What's the biggest cell on Earth?
The ostrich egg - unfertilized, of course. Yes, this egg, just like a human ovum, is just one cell. The egg shell membrane encloses the nucleus containing the genetic material and the cytoplasm.
At the end of meiosis, four haploid cells have been produced, but the cells are not yet gametes. The cells need to develop before they become mature gametes capable of fertilization. The development of haploid cells into gametes is called gametogenesis.
Gametogenesis may differ between males and females. Male gametes are called sperm. Female gametes are called eggs. In human males, for example, the process that produces mature sperm cells is called spermatogenesis. During this process, sperm cells grow a tail and gain the ability to “swim,” like the human sperm cell shown in Figure below. In human females, the process that produces mature eggs is called oogenesis. Just one egg is produced from the four haploid cells that result from meiosis. The single egg is a very large cell, as you can see from the human egg in Figure below.
Spermatogenesis and Oogenesis
During spermatogenesis, primary spermatocytes go through the first cell division of meiosis to produce secondary spermatocytes. These are haploid cells. Secondary spermatocytes then quickly complete the meiotic division to become spermatids, which are also haploid cells. The four haploid cells produced from meiosis develop a flagellum tail and compact head piece to become mature sperm cells, capable of swimming and fertilizing an egg. The compact head, which has lost most of its cytoplasm, is key in the formation of a streamlined shape. The middle piece of the sperm, connecting the head to the tail, contains many mitochondria, providing energy to the cell. The sperm cell essentially contributes only DNA to the zygote.
On the other hand, the egg provides the other half of the DNA, but also organelles, building blocks for compounds such as proteins and nucleic acids, and other necessary materials. The egg, being much larger than a sperm cell, contains almost all of the cytoplasm a developing embryo will have during its first few days of life. Therefore, oogenesis is a much more complicated process than spermatogenesis.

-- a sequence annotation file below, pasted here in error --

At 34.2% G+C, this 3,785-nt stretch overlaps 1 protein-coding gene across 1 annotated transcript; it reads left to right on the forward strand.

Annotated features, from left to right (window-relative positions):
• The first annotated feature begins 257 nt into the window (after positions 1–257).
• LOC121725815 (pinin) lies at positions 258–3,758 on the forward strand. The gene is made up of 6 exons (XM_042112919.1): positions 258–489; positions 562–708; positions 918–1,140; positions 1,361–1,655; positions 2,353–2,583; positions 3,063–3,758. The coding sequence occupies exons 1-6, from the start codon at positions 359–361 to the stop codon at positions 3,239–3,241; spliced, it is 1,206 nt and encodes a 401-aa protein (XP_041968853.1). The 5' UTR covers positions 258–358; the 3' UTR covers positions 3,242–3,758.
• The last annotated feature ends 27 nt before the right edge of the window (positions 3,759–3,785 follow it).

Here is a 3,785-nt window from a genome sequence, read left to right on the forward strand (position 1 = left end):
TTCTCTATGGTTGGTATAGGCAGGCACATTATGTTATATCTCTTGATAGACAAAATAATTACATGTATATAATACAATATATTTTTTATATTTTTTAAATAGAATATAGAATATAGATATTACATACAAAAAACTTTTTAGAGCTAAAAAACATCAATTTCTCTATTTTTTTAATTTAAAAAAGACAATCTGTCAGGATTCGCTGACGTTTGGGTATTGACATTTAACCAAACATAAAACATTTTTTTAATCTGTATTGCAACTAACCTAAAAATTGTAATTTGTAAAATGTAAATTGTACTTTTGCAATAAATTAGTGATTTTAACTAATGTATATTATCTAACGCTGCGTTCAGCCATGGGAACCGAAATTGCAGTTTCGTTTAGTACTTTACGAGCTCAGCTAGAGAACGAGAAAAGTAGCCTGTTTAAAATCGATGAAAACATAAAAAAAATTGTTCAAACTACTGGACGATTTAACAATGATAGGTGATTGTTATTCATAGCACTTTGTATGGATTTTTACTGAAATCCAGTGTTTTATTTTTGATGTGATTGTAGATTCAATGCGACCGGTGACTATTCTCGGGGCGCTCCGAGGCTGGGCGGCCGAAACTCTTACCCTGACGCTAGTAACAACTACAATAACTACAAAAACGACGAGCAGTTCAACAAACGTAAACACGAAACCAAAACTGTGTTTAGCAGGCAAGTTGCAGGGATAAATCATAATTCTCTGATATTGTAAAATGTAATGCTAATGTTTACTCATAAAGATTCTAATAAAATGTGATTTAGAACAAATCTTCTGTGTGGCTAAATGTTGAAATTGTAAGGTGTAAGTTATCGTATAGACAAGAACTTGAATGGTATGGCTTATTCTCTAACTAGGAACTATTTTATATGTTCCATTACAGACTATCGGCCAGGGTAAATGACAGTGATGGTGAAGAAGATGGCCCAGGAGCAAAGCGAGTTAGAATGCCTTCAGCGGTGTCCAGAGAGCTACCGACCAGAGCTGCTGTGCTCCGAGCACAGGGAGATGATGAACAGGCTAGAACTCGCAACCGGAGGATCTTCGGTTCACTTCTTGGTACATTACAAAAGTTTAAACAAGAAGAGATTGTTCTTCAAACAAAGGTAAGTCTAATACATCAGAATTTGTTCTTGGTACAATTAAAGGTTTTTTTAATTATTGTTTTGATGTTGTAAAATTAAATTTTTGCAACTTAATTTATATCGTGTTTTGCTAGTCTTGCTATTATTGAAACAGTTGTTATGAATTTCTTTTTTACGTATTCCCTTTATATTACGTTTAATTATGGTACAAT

Oogenesis begins before birth and is not completed until after fertilization. Oogenesis begins when oogonia (singular, oogonium), which are the immature eggs that form in the ovaries before birth and have the diploid number of chromosomes, undergo mitosis to form primary oocytes, also with the diploid number. Oogenesis proceeds as a primary oocyte undergoes the first cell division of meiosis to form secondary oocytes with the haploid number of chromosomes. A secondary oocyte only undergoes the second meiotic cell division to form a haploid ovum if it is fertilized by a sperm. The one egg cell that results from meiosis contains most of the cytoplasm, nutrients, and organelles. This unequal distribution of materials produces one large cell, and one cell with little more than DNA. This other cell, known as a polar body, eventually breaks down. The larger cell undergoes meiosis II, once again producing a large cell and a polar body. The large cell develops into the mature gamete, called an ovum (Figure below). The unequal distribution of the cytoplasm during oogenesis is necessary as the zygote that results from fertilization receives all of its cytoplasm from the egg. So the egg needs to have as much cytoplasm as possible.
- Meiosis is a step during spermatogenesis and oogenesis.
- Spermatogenesis produces four haploid sperm cells, while oogenesis produces one mature ovum.
- What is gametogenesis, and when does it occur?
- What are the main differences between oogenesis and spermatogenesis?
- How many chromosomes are in a human oogonia?
- Why is there unequal distribution of the cytoplasm during oogenesis?
|[Figure 1]||Credit: Laura Guerin
Source: CK-12 Foundation
License: CC BY-NC
|[Figure 2]||Credit: Image copyright MichaelTaylor, 2014
License: Used under license from Shutterstock.com
|[Figure 3]||Credit: Courtesy of www.PDImages.com
License: Public Domain
|[Figure 4]||Credit: Laura Guerin
Source: CK-12 Foundation
License: CC BY-NC 3.0